BREAKING NEWS: Biotoxins close local beaches to shellfish harvesting

Published on Fri, May 6, 2011 by Tara Nelson

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Marine biotoxins that cause paralytic shellfish poisoning (PSP) have been detected at dangerously high levels in shellfish samples collected from northern Whatcom County beaches, health department officials reported Friday.  As a result, the Washington State Department of Health (DOH) has issued an emergency shellfish closure of all beaches from Sandy Point north to the Canadian border, including Point Roberts, until further notice.


The Whatcom County health department will continue to test local beaches and will notify the public when shellfish are safe to harvest again. Commercially harvested shellfish are sampled at the time of harvest and shellfish in local markets are safe to eat.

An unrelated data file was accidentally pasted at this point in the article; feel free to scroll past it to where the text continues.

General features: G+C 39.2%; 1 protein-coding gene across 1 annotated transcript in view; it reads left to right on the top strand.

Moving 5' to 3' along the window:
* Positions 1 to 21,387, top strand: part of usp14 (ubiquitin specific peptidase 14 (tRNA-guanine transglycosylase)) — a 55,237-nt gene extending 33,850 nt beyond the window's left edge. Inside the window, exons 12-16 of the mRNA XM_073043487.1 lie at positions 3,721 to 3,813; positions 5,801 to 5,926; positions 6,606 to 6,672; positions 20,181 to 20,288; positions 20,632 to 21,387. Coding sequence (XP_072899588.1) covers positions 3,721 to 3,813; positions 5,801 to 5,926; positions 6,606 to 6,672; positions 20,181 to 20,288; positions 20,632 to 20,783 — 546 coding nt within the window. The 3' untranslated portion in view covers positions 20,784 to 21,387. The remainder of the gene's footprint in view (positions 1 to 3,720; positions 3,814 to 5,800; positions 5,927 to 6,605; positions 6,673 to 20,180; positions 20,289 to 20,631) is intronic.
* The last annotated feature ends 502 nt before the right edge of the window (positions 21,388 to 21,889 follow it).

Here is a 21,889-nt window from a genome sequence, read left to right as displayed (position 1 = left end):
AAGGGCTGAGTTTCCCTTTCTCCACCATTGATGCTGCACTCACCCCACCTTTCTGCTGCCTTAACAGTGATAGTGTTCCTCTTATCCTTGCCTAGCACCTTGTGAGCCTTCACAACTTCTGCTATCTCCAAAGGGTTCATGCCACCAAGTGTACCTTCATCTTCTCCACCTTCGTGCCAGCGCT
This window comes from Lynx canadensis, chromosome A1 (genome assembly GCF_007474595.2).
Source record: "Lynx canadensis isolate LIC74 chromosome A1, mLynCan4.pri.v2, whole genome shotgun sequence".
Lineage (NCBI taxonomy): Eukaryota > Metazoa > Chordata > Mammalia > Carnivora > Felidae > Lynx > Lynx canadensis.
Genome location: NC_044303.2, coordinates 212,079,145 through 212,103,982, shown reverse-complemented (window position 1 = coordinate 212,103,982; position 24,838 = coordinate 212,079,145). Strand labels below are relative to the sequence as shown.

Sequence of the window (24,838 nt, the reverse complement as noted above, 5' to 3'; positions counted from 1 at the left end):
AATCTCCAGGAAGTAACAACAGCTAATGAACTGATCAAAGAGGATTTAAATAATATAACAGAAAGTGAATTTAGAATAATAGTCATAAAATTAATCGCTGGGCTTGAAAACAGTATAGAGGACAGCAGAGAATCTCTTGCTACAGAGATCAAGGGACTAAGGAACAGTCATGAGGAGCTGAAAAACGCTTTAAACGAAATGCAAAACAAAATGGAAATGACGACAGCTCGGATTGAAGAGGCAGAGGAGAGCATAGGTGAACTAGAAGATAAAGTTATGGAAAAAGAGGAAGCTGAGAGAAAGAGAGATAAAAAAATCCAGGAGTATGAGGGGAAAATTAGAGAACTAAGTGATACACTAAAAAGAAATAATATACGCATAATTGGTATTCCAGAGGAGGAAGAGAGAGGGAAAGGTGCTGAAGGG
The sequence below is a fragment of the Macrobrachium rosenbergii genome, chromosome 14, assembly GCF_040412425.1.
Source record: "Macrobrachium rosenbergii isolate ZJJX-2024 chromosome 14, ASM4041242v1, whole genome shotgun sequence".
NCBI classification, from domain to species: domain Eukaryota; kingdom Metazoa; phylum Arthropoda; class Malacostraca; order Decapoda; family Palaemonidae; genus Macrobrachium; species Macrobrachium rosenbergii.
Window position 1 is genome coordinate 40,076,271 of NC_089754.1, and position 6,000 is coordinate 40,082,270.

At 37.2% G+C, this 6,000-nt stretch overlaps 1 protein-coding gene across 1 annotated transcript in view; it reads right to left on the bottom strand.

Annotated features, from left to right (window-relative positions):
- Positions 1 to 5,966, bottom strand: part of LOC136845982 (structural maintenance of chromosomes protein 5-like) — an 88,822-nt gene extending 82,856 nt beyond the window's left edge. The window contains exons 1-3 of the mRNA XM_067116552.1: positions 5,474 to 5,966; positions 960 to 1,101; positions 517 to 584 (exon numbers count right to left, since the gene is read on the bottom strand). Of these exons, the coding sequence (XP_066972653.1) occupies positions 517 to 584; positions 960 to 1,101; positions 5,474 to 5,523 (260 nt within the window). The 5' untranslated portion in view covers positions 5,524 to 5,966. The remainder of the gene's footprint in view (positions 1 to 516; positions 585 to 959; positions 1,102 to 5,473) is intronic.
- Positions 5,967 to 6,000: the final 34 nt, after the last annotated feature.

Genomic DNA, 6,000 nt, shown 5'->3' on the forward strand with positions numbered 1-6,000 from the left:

The closure includes clams, oysters, mussels, scallops, geoducks and other species of molluscan shellfish. Crab is not included in the closure, but the crab butter should be discarded, and only the meat should be eaten.  PSP biotoxins are naturally occurring and are not destroyed by cooking or freezing. People can become ill after eating shellfish contaminated with the toxins produced by naturally occurring marine algae.


PSP intoxication can be life-threatening.  Symptoms of PSP can appear within minutes or hours and usually begin with tingling lips and tongue, moving to the hands and feet followed by difficulty breathing, and potentially death.  If you experience these symptoms contact a health care provider.


In most cases the algae that contain the toxins cannot be seen, and must be detected using laboratory testing.


Recreational shellfish harvesters should check the DOH website at or call the DOH Biotoxin Hotline at 800/562-5632 before harvesting shellfish anywhere in Washington state.